On November 11, a nuclear-powered Russian submarine will collide with a large freighter in the Kattegat strait leading to an atomic disaster.
But don’t worry, there’s no need to get out your radioactive suit and mask just yet. It’s just an exercise.
The exercise, which takes place every second year, is dubbed ‘KRISØV 2015’ (‘War Exercise 2015’) and involves testing the preparedness of over 30 Danish ministries, authorities and emergency organisations during a massive emergency situation.
“The day a crisis strikes, we must be prepared across the board,” said the defence minister, Peter Christensen. “We do this by practising.”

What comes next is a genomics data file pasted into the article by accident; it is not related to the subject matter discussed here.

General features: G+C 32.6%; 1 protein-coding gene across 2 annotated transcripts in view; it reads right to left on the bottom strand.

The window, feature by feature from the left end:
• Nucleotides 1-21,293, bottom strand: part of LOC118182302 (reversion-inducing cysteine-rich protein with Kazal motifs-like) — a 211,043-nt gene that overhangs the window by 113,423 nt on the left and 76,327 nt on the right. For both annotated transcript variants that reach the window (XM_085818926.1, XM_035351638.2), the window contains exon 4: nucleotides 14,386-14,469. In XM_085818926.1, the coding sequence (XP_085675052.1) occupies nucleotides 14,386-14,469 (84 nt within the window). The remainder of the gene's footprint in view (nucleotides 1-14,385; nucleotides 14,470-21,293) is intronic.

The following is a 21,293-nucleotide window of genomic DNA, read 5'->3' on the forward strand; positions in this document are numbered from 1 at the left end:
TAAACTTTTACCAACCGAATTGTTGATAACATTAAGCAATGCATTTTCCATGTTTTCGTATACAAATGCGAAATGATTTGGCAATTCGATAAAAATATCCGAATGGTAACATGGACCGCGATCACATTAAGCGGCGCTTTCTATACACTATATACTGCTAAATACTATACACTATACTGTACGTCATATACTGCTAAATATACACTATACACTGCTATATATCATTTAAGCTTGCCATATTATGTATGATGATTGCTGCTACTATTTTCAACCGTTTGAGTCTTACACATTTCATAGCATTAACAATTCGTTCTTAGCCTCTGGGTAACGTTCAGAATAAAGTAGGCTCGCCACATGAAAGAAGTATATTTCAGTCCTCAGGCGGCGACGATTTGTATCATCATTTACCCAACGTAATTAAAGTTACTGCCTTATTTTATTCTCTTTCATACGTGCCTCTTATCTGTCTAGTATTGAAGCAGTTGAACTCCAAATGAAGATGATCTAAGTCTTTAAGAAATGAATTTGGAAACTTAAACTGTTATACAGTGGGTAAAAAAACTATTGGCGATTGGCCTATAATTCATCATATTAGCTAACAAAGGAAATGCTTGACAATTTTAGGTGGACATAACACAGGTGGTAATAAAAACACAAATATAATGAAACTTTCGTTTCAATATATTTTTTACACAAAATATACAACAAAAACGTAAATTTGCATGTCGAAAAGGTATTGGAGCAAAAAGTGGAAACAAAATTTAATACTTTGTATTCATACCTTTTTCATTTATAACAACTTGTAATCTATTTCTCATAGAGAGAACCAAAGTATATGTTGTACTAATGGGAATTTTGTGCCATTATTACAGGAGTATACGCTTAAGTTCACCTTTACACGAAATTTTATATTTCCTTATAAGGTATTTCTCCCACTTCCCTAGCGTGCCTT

“The national crisis handling exercise is very important because all the involved actors are given the opportunity to practise handling, co-operating and communicating in order for us to be prepared as well as possible when it counts.”
According to a national risk assessment published by the emergency preparedness authority Beredskabsstyrelsen in 2013, an atomic accident is one of the top 10 threats to Denmark.
Journalists from a number of Danish media outlets will also take an active part in the exercise, which will last until the November 12, in order to make the simulation as realistic as possible.
Scenarios in previous KRISØV exercises have included terror attacks, bird flu epidemics and cyber attacks.